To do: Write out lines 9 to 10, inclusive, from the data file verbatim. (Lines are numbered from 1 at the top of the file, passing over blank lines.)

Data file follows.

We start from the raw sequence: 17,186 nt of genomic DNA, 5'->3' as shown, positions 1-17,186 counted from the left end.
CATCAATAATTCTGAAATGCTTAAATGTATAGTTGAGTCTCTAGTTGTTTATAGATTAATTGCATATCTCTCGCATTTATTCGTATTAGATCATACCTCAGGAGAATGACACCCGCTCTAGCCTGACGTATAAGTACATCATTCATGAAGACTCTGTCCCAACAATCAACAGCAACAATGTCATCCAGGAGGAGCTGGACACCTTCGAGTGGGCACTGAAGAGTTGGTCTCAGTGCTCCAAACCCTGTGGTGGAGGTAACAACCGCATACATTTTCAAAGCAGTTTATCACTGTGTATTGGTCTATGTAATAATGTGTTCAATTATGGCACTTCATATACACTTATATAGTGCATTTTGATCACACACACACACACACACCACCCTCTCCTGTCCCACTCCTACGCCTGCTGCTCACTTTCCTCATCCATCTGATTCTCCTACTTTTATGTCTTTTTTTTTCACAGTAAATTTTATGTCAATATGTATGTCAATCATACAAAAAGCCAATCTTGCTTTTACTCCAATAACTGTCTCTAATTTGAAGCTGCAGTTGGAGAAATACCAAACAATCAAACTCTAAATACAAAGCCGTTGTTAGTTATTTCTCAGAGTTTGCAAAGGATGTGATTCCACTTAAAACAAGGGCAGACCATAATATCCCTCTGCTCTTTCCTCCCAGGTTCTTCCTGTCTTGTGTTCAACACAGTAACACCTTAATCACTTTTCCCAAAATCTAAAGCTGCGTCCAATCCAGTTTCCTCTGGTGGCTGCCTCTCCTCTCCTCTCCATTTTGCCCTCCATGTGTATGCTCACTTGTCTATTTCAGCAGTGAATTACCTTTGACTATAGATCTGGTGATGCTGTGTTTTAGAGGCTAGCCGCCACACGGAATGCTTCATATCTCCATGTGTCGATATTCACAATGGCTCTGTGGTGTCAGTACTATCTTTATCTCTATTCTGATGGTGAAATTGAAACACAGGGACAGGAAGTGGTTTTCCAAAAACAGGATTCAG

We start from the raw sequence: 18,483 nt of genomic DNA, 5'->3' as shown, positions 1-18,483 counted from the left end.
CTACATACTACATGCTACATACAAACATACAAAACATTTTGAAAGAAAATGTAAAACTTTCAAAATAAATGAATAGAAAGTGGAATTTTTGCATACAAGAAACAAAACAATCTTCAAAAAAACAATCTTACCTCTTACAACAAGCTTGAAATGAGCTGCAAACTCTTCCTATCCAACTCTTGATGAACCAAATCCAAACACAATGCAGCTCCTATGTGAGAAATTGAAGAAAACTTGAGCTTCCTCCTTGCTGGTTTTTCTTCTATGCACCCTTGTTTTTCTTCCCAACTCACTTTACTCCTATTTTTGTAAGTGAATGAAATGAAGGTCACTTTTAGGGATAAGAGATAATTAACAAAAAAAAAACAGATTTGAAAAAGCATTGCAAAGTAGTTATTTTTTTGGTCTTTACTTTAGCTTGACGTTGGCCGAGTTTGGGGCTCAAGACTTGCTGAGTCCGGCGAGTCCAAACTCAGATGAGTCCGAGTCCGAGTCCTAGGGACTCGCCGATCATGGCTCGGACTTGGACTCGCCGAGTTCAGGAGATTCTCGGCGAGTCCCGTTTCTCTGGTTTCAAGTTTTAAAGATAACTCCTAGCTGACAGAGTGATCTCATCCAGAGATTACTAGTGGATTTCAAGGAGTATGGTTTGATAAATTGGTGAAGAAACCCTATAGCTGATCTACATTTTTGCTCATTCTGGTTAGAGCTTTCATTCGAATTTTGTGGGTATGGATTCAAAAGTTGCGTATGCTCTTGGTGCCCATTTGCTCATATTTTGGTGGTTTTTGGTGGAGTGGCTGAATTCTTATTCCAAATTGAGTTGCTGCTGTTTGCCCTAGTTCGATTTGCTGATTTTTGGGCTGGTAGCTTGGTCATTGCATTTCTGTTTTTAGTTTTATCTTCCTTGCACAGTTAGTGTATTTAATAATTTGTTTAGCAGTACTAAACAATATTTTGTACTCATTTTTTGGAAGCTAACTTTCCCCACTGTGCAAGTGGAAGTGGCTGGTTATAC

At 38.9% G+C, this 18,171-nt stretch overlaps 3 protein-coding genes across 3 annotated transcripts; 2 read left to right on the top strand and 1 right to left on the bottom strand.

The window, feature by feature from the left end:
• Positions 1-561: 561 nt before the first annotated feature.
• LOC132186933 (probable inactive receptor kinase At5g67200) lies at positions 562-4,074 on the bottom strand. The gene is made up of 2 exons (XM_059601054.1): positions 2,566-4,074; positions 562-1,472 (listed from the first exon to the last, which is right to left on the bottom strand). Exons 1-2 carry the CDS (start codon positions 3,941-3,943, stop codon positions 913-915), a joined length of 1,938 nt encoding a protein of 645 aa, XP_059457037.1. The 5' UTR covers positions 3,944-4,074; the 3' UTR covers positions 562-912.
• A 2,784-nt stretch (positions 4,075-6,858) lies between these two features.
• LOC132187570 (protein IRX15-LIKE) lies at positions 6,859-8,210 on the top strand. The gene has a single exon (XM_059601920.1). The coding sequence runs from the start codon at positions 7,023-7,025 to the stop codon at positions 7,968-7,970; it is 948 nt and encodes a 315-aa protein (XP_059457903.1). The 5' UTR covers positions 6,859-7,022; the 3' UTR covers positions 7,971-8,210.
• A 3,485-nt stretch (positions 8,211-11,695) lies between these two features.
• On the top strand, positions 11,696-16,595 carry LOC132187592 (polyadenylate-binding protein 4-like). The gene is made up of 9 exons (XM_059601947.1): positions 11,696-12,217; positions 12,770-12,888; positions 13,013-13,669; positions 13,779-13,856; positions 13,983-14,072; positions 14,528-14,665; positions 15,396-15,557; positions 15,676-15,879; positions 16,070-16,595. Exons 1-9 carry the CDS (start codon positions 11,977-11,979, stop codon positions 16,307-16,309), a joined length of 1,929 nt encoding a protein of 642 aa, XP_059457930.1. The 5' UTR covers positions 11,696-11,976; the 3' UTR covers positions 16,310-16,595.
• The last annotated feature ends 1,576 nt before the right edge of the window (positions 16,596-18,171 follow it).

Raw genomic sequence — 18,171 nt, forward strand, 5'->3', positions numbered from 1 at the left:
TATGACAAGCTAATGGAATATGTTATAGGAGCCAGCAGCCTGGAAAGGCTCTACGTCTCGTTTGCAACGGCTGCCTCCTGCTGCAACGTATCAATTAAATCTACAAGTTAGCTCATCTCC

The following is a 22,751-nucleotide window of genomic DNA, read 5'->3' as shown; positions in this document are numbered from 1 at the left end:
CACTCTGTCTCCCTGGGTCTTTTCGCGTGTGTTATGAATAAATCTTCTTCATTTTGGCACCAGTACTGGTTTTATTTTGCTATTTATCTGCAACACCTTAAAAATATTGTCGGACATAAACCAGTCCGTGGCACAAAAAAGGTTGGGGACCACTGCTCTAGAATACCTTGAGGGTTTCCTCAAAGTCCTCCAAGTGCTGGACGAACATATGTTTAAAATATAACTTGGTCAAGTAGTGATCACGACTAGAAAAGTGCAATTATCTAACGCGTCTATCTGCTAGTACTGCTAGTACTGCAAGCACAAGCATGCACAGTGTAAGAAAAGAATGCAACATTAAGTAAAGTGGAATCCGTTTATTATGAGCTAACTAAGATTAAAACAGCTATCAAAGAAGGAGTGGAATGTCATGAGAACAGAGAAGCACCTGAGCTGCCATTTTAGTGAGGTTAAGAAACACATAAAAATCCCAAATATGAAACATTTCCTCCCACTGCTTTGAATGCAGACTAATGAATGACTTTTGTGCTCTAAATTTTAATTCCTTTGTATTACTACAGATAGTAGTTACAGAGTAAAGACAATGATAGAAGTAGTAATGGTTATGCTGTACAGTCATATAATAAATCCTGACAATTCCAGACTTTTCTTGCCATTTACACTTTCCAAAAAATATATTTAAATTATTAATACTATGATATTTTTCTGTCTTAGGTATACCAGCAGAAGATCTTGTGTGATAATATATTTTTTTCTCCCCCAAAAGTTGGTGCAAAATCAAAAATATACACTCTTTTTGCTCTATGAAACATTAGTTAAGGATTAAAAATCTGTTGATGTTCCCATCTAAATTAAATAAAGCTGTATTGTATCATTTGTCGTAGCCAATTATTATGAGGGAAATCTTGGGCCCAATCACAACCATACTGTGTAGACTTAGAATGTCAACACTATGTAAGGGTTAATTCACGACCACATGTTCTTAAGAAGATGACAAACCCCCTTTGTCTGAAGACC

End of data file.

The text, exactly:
• A 2,784-nt stretch (positions 4,075-6,858) lies between these two features.
• LOC132187570 (protein IRX15-LIKE) lies at positions 6,859-8,210 on the top strand. The gene has a single exon (XM_059601920.1). The coding sequence runs from the start codon at positions 7,023-7,025 to the stop codon at positions 7,968-7,970; it is 948 nt and encodes a 315-aa protein (XP_059457903.1). The 5' UTR covers positions 6,859-7,022; the 3' UTR covers positions 7,971-8,210.